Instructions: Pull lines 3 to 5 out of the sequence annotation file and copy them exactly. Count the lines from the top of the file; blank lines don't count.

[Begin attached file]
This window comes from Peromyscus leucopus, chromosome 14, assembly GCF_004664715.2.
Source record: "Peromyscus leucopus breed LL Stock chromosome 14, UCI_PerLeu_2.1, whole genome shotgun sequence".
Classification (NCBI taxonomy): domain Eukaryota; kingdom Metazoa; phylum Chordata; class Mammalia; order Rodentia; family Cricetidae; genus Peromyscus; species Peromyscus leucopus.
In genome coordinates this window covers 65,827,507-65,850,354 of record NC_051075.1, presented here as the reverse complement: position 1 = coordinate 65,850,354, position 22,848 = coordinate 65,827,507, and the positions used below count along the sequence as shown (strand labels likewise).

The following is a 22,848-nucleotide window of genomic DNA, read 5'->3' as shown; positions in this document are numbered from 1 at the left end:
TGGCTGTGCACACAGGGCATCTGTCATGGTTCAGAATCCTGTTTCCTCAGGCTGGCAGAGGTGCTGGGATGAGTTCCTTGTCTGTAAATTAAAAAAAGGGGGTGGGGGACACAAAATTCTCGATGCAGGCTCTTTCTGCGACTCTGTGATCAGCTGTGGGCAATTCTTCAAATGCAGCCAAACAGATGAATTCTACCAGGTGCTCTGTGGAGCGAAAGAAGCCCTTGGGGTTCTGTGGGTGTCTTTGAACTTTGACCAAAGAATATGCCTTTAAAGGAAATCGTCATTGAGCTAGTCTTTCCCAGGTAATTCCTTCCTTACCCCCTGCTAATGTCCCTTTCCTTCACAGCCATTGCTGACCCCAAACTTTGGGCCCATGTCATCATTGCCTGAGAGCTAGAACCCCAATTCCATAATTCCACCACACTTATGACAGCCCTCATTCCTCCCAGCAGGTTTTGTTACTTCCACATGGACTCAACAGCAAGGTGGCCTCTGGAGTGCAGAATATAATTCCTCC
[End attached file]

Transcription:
Classification (NCBI taxonomy): domain Eukaryota; kingdom Metazoa; phylum Chordata; class Mammalia; order Rodentia; family Cricetidae; genus Peromyscus; species Peromyscus leucopus.
In genome coordinates this window covers 65,827,507-65,850,354 of record NC_051075.1, presented here as the reverse complement: position 1 = coordinate 65,850,354, position 22,848 = coordinate 65,827,507, and the positions used below count along the sequence as shown (strand labels likewise).

The following is a 22,848-nucleotide window of genomic DNA, read 5'->3' as shown; positions in this document are numbered from 1 at the left end: